MEP puts foot down for Europe

Motor industry expert Malcolm Harbour is bound for Brussels to promote manufacturing. Douglas Friedli reports

This month’s European elections may have failed to motivate the average voter, with turnout at an all-time low across the UK. But Malcolm Harbour, motor industry expert and new Conservative MEP for the West Midlands, believes there are many reasons to take an interest.

`A lot of legislation is bound up with the single market, environmental policy, employment policy and trade. All those are issues where I think it is important that a business case is presented,’ he says.

He believes more people with manufacturing experience should try politics. `We can bring certain sorts of no-nonsense practical skills, but we can also know the right sort of questions to ask on legislation which affects manufacturing.’

Too many European laws impose costs which can make European businesses uncompetitive, Harbour says.

Companies can add more value to their products, but EU requirements – such as the need to hold works councils – could make their goods too expensive to compete.

Harbour says the European Commission is taking a more hands-off approach to competition. `One of our manifesto commitments was to hand back power to national governments. `There’s a lot of legislation where national governments should be more empowered to make decisions.’

Harbour is staunchly anti-euro. In the long term, he thinks the exchange rate between sterling and the euro will become less volatile.

However, one area where he does see a role for European institutions is in their use of research funds. He cites the example of the US government, which uses its defence budget to carry out pre-competitive research which can be used by companies in the private sector.

His knowledge of such research programmes stems from the automotive consultancy he set up in 1989, Harbour Wade Brown, and from his role as director of the International Car Distribution Programme. Car companies supplied data on distribution to ICDP. This was used to create benchmarks and show companies how to improve their performance.

`Industry can share a tremendous amount by sharing its pre-competitive research, without in any way diminishing its competitive position,’ says Harbour. `There is also big scope for pre-competitive technical research.’

Some of the ICDP work straddles both fields, such as the so-called three-day car programme. This is aiming to examine the supply chain to reduce the time taken in building a car – from sheet metal cutting to final delivery – to three days.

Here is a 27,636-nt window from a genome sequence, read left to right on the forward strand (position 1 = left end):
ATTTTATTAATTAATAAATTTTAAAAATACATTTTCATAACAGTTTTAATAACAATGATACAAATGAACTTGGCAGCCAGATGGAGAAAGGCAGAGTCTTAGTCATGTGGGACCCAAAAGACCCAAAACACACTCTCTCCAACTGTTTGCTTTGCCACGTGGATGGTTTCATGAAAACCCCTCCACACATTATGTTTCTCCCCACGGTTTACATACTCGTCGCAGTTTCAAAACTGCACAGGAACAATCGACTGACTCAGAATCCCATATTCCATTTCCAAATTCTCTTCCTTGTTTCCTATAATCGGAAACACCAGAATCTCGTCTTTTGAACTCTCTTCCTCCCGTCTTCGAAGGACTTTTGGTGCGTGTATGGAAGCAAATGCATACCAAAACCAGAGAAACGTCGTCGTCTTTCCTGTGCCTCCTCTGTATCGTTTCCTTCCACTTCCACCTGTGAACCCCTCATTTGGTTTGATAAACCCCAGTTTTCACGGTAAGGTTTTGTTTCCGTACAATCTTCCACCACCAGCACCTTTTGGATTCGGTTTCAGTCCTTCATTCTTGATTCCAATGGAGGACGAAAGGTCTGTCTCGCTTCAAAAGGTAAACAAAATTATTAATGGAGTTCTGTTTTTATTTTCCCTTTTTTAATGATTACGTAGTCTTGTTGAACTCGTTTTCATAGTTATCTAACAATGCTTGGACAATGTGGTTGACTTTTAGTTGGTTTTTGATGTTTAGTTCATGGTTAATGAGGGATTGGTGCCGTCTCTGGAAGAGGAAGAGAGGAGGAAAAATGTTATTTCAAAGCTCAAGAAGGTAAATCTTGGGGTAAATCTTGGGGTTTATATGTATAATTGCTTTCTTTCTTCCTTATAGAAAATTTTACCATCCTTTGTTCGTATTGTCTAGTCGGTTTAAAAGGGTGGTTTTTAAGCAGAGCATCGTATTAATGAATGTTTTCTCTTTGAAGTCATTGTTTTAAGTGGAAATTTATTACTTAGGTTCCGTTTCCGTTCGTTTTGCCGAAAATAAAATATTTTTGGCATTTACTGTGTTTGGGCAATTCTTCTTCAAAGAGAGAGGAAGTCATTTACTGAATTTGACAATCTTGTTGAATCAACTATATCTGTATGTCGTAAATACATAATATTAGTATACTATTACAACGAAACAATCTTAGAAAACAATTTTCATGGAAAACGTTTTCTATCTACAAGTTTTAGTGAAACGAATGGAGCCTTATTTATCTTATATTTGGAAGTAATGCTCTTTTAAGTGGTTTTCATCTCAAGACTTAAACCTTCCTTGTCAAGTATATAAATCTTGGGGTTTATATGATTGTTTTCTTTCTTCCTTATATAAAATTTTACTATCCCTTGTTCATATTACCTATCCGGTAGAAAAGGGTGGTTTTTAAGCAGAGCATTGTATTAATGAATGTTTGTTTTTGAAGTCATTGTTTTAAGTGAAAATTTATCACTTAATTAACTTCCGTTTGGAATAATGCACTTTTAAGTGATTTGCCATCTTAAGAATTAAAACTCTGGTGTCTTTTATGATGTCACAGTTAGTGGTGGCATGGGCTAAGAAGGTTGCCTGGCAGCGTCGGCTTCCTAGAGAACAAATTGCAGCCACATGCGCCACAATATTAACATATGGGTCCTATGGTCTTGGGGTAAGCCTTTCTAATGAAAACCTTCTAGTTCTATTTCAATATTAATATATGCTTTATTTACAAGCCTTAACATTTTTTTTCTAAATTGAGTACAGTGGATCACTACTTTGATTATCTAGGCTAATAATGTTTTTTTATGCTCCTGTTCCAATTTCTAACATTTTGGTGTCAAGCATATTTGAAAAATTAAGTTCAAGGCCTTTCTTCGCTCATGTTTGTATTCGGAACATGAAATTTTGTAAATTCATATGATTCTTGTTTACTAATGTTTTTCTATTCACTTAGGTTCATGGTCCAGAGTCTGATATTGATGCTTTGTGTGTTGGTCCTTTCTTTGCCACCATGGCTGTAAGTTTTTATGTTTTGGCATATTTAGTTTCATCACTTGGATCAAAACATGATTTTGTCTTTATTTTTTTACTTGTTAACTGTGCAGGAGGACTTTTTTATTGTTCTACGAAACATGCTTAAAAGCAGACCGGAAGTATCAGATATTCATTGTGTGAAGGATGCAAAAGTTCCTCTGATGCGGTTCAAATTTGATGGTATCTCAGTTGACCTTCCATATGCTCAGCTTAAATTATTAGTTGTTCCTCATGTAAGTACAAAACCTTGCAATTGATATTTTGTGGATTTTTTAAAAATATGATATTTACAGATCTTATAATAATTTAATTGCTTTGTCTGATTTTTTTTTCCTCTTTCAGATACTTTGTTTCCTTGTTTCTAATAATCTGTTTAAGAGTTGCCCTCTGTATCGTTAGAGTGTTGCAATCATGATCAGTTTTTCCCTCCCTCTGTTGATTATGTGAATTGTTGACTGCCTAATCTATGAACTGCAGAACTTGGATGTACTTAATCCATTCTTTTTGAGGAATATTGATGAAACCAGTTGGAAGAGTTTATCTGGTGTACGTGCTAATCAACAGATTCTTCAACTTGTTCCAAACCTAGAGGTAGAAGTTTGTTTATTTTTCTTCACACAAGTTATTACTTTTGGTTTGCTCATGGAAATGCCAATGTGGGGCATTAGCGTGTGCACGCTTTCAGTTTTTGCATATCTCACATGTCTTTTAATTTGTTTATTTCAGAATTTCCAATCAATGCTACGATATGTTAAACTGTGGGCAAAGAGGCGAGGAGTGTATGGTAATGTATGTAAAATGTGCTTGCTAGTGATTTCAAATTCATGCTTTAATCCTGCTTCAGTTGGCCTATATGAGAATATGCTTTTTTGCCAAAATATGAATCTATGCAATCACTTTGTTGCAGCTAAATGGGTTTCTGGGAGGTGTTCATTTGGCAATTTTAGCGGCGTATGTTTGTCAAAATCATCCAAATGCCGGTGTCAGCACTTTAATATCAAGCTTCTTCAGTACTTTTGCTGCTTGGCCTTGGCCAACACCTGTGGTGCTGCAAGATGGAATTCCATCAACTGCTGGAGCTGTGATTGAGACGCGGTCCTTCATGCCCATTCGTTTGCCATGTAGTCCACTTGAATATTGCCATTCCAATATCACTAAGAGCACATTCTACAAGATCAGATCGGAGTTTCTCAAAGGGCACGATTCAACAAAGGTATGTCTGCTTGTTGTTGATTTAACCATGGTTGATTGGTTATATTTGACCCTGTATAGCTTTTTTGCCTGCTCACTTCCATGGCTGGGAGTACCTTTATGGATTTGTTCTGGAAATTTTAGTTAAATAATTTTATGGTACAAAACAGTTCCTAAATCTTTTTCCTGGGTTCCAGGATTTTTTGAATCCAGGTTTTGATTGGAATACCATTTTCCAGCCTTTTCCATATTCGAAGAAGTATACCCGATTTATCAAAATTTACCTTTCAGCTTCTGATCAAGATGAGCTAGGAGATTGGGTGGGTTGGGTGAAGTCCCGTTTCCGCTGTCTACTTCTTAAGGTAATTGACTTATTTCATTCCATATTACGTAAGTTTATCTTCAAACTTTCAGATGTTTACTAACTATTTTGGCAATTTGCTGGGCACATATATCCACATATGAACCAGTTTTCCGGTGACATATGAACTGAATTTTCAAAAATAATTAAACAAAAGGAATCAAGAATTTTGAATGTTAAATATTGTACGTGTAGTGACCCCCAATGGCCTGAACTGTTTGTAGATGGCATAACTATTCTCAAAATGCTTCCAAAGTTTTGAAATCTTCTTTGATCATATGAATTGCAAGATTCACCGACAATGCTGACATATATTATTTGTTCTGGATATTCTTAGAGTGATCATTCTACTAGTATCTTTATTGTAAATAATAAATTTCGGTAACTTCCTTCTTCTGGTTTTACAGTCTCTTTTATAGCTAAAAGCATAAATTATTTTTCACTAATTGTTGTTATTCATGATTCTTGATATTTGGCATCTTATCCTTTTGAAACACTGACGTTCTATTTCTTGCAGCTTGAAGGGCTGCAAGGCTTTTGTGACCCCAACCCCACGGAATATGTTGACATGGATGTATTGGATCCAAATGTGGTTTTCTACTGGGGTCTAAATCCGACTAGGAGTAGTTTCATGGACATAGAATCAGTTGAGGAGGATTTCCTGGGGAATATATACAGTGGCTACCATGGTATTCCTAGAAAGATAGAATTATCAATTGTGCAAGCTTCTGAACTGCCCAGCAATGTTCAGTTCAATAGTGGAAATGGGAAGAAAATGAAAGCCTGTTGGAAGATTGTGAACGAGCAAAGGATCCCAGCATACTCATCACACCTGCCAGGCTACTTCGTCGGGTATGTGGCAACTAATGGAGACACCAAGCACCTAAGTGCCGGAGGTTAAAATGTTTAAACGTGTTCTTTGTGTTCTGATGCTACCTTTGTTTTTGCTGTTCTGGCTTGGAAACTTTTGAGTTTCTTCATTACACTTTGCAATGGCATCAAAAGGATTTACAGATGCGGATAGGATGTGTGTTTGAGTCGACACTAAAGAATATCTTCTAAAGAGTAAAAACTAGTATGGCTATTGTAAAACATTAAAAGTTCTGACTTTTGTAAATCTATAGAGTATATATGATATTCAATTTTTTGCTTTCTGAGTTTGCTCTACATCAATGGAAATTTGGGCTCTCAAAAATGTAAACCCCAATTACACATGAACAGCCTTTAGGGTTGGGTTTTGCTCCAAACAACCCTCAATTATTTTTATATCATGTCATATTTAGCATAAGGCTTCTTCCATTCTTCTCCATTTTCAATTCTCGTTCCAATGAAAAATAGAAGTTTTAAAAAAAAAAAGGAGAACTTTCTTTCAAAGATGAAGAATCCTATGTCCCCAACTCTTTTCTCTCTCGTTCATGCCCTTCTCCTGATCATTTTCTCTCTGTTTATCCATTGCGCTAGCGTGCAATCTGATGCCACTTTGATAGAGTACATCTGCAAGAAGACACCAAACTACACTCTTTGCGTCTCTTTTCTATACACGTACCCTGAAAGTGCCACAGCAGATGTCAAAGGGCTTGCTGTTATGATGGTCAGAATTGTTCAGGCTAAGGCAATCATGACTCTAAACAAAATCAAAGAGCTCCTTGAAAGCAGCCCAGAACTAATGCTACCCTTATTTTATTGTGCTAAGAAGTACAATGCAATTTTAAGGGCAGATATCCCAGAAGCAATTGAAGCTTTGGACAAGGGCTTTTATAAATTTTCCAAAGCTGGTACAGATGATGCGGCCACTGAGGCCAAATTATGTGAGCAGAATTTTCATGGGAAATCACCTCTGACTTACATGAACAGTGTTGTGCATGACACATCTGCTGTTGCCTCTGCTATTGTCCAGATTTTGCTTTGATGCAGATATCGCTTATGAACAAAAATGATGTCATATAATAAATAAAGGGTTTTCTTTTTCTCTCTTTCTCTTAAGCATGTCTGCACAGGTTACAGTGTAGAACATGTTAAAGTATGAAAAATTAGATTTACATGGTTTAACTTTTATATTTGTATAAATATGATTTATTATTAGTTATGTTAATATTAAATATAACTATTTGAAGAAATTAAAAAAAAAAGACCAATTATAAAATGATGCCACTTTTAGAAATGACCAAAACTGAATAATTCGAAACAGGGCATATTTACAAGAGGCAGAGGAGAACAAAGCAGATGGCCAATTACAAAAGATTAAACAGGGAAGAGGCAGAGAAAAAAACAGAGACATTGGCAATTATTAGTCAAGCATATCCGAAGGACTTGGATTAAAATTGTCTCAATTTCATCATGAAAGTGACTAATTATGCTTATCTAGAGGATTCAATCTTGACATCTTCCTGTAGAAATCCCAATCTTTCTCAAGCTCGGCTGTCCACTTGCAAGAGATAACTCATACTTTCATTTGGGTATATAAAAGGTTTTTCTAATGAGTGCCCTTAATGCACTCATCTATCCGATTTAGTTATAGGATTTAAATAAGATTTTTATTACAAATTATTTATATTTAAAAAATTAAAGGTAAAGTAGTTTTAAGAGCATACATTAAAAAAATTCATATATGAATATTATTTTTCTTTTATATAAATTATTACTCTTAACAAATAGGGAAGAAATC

Harbour is confident that the programme, which will report in 2002, will succeed. `We’re convinced it’s not a problem of technology, it’s a problem of manufacturing and system organisation.’

Harbour has spent all his working life in the motor industry. His first job was at the then British Motor Corporation’s Longbridge plant as an engineering apprentice in 1967. After five years as a design and development engineer, he moved into product planning.

`I found that graduates who had started at the same time as me in marketing and commercial jobs got company cars and much better pay. I suspect that is still the case in a lot of places.’

During the 1970s and 1980s Harbour worked in management jobs at BMC, British Leyland and Rover. He was involved in developing new models, restructuring, plant closures and consolidating around the Rover brand. Ultimately Harbour became director of overseas sales. He is particularly proud of managing to make a success of the Mini in Japan.

But he also had political ambitions, and was selected as the Conservative candidate for the Birmingham constituency at the 1989 European election. `After that I decided to work on my own and look for a market niche because I wanted enough room to go into politics.’

Birmingham voted Labour in 1989, but Harbour’s consultancy became a success. Ten years later, he again had to choose between business or politics. `I thought long and hard and decided that this would probably be my last chance. It’s just something I’ve always wanted to do,’ he says.

Malcolm Harbour at a glance

Age: 52

Education: MA Mechanical Sciences, Trinity College, Cambridge.

First job: Engineering apprentice, British Motor Corporation, Longbridge.

Career: Director of overseas sales at Rover until 1989. Founder partner, Harbour Wade Brown and director of the International Car Distribution Programme. Elected MEP for West Midlands in 1999.

Interests: Motor racing, singing, cooking